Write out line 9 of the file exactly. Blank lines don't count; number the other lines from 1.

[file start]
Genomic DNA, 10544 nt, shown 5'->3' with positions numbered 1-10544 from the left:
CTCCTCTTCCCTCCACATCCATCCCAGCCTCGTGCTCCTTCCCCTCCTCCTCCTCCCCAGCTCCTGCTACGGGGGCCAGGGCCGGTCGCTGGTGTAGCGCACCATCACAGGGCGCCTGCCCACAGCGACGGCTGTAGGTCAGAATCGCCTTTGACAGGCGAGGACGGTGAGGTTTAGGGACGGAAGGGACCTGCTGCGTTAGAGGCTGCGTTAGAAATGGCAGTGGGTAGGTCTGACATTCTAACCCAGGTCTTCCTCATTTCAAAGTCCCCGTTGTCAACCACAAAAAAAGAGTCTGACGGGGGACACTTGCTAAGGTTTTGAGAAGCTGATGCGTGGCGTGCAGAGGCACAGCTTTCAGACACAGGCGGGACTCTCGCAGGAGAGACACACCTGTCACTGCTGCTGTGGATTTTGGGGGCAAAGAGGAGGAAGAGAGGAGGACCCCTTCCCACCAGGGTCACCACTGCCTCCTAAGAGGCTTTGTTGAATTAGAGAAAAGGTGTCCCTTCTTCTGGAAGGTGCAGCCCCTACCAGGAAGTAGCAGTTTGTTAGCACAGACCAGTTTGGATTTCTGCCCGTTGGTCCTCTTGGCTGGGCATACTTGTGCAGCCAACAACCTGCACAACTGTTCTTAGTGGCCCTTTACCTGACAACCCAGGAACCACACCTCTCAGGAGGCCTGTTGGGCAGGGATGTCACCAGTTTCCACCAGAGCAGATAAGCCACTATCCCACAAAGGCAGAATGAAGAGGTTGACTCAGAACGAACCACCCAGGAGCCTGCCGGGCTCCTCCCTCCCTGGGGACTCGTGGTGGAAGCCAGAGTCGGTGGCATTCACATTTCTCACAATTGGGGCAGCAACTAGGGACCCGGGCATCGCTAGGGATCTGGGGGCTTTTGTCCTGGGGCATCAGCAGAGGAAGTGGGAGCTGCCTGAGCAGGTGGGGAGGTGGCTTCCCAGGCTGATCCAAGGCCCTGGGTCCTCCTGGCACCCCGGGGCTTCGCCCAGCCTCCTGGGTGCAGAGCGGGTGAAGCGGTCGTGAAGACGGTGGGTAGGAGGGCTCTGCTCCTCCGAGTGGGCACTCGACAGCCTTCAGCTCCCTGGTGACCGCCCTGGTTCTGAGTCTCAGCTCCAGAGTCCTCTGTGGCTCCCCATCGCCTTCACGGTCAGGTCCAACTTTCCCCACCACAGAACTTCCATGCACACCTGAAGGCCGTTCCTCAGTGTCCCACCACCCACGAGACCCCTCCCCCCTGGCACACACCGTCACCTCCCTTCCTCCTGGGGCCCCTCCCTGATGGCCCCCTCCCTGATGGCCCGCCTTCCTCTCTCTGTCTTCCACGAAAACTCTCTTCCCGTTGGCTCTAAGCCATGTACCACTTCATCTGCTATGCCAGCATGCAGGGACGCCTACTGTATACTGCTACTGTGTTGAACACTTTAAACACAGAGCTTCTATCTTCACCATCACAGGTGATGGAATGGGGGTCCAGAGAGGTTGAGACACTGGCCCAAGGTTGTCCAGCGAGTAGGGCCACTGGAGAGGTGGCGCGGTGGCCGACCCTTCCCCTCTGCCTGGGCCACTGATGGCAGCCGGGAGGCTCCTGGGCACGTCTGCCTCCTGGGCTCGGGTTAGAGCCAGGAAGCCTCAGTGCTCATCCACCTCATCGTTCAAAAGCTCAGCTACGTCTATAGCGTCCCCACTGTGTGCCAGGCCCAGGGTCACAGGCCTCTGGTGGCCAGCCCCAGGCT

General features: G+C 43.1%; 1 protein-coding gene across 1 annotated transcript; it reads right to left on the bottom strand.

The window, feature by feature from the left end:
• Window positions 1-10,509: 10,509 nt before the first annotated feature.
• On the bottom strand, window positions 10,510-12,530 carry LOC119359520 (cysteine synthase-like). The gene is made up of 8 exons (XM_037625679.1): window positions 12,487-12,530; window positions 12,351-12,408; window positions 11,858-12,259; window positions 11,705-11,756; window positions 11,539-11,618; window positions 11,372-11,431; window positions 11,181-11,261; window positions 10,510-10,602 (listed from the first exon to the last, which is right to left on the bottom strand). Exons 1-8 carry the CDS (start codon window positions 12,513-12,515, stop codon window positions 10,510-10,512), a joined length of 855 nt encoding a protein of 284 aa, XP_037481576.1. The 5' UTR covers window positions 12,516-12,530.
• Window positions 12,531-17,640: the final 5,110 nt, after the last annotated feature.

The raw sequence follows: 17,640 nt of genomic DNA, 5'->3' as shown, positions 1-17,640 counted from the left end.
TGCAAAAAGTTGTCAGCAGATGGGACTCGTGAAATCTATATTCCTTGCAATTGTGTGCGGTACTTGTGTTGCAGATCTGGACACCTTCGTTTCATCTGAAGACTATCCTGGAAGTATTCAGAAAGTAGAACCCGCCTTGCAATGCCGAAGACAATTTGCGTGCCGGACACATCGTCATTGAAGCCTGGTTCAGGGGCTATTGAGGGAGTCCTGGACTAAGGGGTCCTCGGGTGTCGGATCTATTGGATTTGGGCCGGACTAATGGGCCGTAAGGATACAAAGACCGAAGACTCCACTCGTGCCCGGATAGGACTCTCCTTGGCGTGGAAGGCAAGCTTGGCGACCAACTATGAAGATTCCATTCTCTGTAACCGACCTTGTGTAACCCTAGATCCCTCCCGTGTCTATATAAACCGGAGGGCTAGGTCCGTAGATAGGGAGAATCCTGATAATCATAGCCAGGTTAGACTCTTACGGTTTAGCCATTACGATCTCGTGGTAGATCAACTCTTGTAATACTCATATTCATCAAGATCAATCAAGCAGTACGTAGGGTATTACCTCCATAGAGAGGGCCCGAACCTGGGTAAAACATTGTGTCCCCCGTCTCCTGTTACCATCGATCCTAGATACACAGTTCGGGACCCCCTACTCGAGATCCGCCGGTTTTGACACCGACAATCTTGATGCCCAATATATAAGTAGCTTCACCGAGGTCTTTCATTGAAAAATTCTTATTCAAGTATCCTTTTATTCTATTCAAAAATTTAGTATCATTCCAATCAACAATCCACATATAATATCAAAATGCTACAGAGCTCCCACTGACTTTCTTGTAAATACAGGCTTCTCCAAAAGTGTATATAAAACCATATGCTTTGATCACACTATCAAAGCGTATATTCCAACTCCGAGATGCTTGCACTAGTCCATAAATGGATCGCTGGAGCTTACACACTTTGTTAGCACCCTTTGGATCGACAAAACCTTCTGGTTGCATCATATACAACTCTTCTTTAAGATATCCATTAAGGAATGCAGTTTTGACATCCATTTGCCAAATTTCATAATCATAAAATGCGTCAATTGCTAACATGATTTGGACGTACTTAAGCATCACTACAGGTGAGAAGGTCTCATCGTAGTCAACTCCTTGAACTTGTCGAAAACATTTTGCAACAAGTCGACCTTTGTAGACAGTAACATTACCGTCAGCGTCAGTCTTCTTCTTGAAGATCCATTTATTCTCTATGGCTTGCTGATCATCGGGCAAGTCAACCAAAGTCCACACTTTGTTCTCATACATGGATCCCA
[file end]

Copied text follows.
TGCAAAAAGTTGTCAGCAGATGGGACTCGTGAAATCTATATTCCTTGCAATTGTGTGCGGTACTTGTGTTGCAGATCTGGACACCTTCGTTTCATCTGAAGACTATCCTGGAAGTATTCAGAAAGTAGAACCCGCCTTGCAATGCCGAAGACAATTTGCGTGCCGGACACATCGTCATTGAAGCCTGGTTCAGGGGCTATTGAGGGAGTCCTGGACTAAGGGGTCCTCGGGTGTCGGATCTATTGGATTTGGGCCGGACTAATGGGCCGTAAGGATACAAAGACCGAAGACTCCACTCGTGCCCGGATAGGACTCTCCTTGGCGTGGAAGGCAAGCTTGGCGACCAACTATGAAGATTCCATTCTCTGTAACCGACCTTGTGTAACCCTAGATCCCTCCCGTGTCTATATAAACCGGAGGGCTAGGTCCGTAGATAGGGAGAATCCTGATAATCATAGCCAGGTTAGACTCTTACGGTTTAGCCATTACGATCTCGTGGTAGATCAACTCTTGTAATACTCATATTCATCAAGATCAATCAAGCAGTACGTAGGGTATTACCTCCATAGAGAGGGCCCGAACCTGGGTAAAACATTGTGTCCCCCGTCTCCTGTTACCATCGATCCTAGATACACAGTTCGGGACCCCCTACTCGAGATCCGCCGGTTTTGACACCGACAATCTTGATGCCCAATATATAAGTAGCTTCACCGAGGTCTTTCATTGAAAAATTCTTATTCAAGTATCCTTTTATTCTATTCAAAAATTTAGTATCATTCCAATCAACAATCCACATATAATATCAAAATGCTACAGAGCTCCCACTGACTTTCTTGTAAATACAGGCTTCTCCAAAAGTGTATATAAAACCATATGCTTTGATCACACTATCAAAGCGTATATTCCAACTCCGAGATGCTTGCACTAGTCCATAAATGGATCGCTGGAGCTTACACACTTTGTTAGCACCCTTTGGATCGACAAAACCTTCTGGTTGCATCATATACAACTCTTCTTTAAGATATCCATTAAGGAATGCAGTTTTGACATCCATTTGCCAAATTTCATAATCATAAAATGCGTCAATTGCTAACATGATTTGGACGTACTTAAGCATCACTACAGGTGAGAAGGTCTCATCGTAGTCAACTCCTTGAACTTGTCGAAAACATTTTGCAACAAGTCGACCTTTGTAGACAGTAACATTACCGTCAGCGTCAGTCTTCTTCTTGAAGATCCATTTATTCTCTATGGCTTGCTGATCATCGGGCAAGTCAACCAAAGTCCACACTTTGTTCTCATACATGGATCCCA